And it's those silly things which dominate Without A Paddle. The "journey down the river" plot is merely an excuse for the trio to run into a series of threats. The movie exists for the simple reason for the guys to become involved in crazy situations which become odder and odder as the movie progresses. The movie is somewhat predictable and even at 98 minutes, some of the gags run a bit long. However, the movie is funny -- but probably not for the reasons that many would expect. The broad, physical jokes (many of which appeared in the trailer) are somewhat humorous, but there are many great lines in the film which deliver the true laughs. The dependable Seth Green provides many good moments, but it's Dax Shepard (who was unknown to me before seeing Without A Paddle) steals the show and has at least two of the best lines in the film. Once again, I'm not sure what critics were looking for. Without A Paddle isn't a classic, but it has some truly funny moments. This is the kind of simple, silly comedy that I love...and maybe I'm alone in that.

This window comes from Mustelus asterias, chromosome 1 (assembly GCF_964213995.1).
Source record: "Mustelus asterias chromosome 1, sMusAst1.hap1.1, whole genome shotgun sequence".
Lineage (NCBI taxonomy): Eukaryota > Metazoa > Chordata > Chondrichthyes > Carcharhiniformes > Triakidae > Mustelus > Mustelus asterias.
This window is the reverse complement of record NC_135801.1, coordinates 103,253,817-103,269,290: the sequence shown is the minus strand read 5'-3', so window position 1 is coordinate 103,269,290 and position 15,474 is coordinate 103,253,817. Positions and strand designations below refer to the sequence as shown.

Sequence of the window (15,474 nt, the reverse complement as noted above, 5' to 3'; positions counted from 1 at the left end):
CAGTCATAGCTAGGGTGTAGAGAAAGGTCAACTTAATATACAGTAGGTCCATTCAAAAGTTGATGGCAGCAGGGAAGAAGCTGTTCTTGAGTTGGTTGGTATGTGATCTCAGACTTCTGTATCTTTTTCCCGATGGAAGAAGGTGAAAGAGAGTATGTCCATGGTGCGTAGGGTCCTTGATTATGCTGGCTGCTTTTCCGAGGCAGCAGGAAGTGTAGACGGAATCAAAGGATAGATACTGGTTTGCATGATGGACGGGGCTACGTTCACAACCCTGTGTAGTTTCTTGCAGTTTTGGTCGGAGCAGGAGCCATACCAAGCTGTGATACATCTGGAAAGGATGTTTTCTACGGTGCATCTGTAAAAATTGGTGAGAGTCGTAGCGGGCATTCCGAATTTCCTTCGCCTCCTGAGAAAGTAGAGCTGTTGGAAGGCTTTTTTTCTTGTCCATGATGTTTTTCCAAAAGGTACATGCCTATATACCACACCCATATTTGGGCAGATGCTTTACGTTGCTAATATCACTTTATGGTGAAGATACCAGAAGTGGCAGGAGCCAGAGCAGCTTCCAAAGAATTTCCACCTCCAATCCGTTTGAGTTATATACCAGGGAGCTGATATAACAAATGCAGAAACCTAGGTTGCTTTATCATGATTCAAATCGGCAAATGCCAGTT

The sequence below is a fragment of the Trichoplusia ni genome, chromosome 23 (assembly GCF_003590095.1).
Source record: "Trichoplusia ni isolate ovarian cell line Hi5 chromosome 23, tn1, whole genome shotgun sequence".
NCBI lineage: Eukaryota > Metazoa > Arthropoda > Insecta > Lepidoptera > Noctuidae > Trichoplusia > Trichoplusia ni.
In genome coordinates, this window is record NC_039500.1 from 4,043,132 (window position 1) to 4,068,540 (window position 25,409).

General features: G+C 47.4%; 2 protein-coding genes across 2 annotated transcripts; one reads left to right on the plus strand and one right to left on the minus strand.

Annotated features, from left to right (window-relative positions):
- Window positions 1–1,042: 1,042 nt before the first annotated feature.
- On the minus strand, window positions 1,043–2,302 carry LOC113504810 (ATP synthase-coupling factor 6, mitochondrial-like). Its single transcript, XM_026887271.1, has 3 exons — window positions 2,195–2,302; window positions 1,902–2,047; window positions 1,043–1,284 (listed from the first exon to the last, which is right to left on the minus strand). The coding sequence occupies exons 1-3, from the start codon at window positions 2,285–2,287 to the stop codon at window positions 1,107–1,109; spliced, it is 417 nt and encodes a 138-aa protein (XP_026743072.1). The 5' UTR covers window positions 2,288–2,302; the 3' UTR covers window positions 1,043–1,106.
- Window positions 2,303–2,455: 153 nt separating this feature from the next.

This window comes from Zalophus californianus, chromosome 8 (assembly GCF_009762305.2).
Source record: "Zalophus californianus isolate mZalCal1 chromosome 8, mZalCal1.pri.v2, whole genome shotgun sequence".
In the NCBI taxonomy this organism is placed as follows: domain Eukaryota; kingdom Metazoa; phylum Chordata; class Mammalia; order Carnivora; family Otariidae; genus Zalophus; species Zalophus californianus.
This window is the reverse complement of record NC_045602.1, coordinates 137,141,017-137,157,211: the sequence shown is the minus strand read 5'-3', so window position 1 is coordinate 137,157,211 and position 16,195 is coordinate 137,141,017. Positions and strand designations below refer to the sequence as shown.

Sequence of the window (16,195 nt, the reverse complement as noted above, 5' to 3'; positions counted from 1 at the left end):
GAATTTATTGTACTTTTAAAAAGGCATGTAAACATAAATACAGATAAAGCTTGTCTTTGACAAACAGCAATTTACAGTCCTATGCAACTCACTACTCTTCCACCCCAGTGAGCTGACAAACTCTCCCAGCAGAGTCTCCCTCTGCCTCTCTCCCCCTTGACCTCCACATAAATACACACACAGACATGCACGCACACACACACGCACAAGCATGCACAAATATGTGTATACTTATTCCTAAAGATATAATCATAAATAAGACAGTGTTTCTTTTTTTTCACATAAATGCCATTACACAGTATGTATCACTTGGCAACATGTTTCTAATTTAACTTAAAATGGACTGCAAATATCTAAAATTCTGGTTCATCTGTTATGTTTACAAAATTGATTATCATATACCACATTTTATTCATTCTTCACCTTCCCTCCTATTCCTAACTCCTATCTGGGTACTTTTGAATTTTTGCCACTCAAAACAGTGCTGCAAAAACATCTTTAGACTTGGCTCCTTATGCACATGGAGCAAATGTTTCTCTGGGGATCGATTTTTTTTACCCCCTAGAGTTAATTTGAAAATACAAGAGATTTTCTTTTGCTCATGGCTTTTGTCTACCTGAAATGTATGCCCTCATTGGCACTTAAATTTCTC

Without A Paddle rows onto DVD courtesy of Paramount Home Entertainment. The film has come to DVD in two separate versions, one full-frame and the other widescreen. For the purposes of this review, only the widescreen version was viewed. The film has been letterboxed at 1.85:1 and the transfer is enhanced for 16 x 9 TVs. The DVD offers a very nice transfer, which is clear and sharp. The image shows virtually no grain and offers a nice amount of depth. The colors are fantastic, as the lush green New Zealand locations look great here. The transfer does show some artifacting and there is a hint of haloing, but otherwise, it looks fine. The DVD features a Dolby Digital 5.1 audio track which provides clear dialogue with no hissing or distortion. The dialogue sounds fine and the scenes on the river provide an abundance of surround sound and subwoofer effects. Also, the music in the film sounds very good.